The UK government is wrong – governance cannot be outsourced to investors

by Ian Fraser for Qfinance, March 22nd, 2011.

Can investors be relied upon to police corporate behavior (governance) and guide the companies in which they invest to take decisions likely to create enduring value, and bring wider benefits over and above short-term profitability gains?

Can investors – which I take to include institutional investors like pension funds and intermediaries such as asset-management companies – be trusted to guide corporate managements around the Scylla of self-destructive behavior that might flatter short-term share prices but be catastrophic in the long-term, and the Charybdis of the pursuit by management of self-enrichment at the cost of long-term shareholder value?

Increasingly, I’m beginning to doubt it. Even though the UK and US governments still seem to believe that investors can be trusted to do such things, and despite all the hype surrounding the UK’s “Stewardship Code”*, and the rise of movements such as socially-responsible investment and environmental and social governance, the answer to these questions is sadly “no” and “no”.

There are clearly exceptions. A minority of institutional investors (including the California pension fund CalPERS, Dutch pensions giant ABP and the “Sage of Omaha” Warren Buffett), plus a select band of asset-management companies (such as Hermes Pensions Management and Fidelity in the UK) have a track-record of responsible intervention/activism with an eye on long-term sustainability.

But most CFOs and directors of listed companies tell me that the voices of responsibility are invariably drowned out by the baying hoard of more rapacious short-termist investors including hedge funds and high-frequency traders. And their time horizons are myopic. (continue reading… )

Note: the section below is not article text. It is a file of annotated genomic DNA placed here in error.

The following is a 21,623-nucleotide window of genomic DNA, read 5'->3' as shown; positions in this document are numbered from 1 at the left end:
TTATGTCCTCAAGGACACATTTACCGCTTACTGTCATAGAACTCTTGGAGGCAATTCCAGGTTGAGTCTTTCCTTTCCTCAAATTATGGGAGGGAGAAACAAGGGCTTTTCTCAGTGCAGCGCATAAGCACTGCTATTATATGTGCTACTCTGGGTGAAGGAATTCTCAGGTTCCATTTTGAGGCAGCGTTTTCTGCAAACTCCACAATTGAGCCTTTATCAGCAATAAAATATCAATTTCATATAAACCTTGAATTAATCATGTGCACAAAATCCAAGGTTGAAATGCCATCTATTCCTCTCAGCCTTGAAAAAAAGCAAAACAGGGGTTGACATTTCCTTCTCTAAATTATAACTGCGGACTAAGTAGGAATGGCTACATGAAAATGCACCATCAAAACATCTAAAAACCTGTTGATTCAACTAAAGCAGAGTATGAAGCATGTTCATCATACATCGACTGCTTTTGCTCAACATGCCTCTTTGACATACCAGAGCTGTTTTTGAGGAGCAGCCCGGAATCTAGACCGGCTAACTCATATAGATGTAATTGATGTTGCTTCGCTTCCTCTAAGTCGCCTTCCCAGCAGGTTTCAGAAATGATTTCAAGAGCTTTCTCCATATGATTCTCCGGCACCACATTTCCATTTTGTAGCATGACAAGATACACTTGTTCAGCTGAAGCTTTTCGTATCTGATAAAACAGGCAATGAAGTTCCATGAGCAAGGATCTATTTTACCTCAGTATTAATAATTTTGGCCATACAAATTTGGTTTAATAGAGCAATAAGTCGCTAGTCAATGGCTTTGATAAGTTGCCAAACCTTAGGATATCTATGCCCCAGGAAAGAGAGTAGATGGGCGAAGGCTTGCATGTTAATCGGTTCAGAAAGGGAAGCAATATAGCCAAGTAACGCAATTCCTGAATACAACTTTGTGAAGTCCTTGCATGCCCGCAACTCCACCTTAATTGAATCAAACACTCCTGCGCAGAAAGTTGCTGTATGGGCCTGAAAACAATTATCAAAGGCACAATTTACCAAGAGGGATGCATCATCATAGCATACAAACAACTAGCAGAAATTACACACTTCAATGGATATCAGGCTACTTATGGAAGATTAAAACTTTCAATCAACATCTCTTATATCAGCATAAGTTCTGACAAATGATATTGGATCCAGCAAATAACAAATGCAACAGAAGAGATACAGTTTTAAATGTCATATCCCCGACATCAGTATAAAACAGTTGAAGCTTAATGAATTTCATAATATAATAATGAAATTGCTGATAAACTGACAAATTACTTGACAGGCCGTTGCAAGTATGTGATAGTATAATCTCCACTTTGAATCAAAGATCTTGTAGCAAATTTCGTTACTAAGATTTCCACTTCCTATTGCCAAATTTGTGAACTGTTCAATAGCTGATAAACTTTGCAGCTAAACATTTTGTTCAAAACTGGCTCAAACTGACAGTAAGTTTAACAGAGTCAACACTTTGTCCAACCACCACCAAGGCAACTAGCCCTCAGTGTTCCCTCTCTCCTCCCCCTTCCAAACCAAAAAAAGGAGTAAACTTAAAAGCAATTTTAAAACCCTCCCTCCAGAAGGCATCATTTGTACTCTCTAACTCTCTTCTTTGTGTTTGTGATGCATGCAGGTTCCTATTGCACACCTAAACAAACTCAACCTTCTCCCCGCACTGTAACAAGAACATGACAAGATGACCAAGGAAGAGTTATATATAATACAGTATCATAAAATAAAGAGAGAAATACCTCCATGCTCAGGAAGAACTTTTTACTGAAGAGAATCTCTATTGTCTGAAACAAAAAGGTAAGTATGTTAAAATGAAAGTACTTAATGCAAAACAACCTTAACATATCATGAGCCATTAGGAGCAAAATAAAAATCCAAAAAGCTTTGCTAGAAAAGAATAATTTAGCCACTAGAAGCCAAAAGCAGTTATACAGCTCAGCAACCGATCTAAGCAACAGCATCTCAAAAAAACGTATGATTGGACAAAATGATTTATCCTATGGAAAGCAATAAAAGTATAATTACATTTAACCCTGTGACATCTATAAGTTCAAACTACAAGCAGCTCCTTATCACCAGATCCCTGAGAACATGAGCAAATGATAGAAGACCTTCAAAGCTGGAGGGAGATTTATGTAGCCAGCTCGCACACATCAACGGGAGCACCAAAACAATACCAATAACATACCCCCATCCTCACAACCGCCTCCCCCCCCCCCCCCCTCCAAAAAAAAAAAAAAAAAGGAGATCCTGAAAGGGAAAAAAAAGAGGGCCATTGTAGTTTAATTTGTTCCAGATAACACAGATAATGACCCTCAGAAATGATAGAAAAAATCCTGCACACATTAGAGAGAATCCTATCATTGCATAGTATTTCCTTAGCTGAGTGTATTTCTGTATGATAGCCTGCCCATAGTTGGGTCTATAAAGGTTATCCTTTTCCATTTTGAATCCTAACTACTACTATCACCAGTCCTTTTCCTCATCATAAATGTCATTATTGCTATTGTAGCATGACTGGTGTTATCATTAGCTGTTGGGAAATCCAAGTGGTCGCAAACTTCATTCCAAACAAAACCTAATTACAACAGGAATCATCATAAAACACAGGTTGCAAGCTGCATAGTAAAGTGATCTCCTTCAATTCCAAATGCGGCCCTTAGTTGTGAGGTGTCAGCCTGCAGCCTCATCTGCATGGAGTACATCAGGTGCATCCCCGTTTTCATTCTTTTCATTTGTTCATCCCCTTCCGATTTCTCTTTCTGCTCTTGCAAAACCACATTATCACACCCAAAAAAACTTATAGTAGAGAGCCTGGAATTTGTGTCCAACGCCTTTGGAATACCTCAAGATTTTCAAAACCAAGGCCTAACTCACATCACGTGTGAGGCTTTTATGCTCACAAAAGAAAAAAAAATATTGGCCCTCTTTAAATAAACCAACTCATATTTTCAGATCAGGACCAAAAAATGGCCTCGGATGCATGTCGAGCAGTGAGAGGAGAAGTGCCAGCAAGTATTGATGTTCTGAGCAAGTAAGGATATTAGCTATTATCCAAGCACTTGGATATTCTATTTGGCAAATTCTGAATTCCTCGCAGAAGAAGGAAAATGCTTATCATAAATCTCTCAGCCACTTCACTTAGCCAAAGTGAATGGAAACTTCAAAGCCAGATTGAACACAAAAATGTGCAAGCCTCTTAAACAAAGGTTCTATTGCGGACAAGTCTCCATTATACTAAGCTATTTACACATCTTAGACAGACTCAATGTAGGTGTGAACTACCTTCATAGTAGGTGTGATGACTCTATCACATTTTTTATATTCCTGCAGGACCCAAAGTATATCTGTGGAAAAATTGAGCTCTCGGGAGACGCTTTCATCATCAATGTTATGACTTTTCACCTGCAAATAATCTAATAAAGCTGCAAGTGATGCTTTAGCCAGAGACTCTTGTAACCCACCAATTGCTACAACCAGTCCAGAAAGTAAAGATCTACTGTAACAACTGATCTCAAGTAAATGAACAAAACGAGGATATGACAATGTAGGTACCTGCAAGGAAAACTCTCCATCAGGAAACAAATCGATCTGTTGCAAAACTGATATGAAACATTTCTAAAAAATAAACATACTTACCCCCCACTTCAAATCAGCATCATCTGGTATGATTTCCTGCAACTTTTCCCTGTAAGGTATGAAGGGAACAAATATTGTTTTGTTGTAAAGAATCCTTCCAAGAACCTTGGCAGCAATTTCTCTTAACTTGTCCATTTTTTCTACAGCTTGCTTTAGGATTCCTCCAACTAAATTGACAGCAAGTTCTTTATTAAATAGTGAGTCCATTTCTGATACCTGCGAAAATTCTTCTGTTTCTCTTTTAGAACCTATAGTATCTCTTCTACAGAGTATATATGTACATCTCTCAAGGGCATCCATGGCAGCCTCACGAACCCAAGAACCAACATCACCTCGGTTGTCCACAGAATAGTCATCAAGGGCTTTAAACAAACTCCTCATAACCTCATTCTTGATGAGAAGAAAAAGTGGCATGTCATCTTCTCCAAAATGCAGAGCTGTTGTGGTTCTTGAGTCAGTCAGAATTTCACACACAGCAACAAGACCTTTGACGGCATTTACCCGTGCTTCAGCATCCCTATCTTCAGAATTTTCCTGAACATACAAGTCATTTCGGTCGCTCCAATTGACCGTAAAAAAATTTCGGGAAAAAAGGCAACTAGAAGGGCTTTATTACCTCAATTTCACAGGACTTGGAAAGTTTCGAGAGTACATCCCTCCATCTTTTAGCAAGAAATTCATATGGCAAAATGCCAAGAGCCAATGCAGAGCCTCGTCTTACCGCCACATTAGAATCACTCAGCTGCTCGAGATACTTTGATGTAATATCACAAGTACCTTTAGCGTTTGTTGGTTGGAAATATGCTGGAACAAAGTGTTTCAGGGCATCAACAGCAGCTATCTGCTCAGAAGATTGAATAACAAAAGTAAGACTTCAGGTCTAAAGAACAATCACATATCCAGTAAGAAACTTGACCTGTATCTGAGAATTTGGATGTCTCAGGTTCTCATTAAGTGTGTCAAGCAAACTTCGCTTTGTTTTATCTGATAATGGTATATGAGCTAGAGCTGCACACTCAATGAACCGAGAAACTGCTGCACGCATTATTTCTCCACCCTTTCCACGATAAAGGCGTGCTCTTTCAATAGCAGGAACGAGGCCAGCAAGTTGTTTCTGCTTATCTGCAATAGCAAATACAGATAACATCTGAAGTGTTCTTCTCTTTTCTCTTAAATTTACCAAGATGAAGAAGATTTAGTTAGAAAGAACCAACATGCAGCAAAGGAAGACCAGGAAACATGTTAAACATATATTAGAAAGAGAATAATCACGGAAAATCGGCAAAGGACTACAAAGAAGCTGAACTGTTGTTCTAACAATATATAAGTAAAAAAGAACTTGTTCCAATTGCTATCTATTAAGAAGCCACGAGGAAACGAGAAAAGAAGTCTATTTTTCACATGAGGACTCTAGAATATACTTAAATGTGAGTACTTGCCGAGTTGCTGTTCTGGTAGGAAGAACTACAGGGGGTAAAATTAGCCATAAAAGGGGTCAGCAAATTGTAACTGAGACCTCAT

1 Response to “The UK government is wrong – governance cannot be outsourced to investors”


  1. 1 Brian Finch March 22, 2011 at 3:27 pm

    I am not so sure that the UK government expects as much from investors as you imagine. I think their backing for a stewardship code was just one of many initiatives aimed at building confidence in corporate governance in the wake of the shocks to the system we have endured over the past few years.

    However your main points about the investor group covering a host of conflicting interests and the likely extreme short-termism of their approach are very true. Much the same set of problems apply to expecting investors to control executive pay when the fund managers share very similar interests.

    Investors are likely to be at their best when they see a company underperforming and believe a short campaign to secure change will achieve an immediate improvement in the value of their investment.


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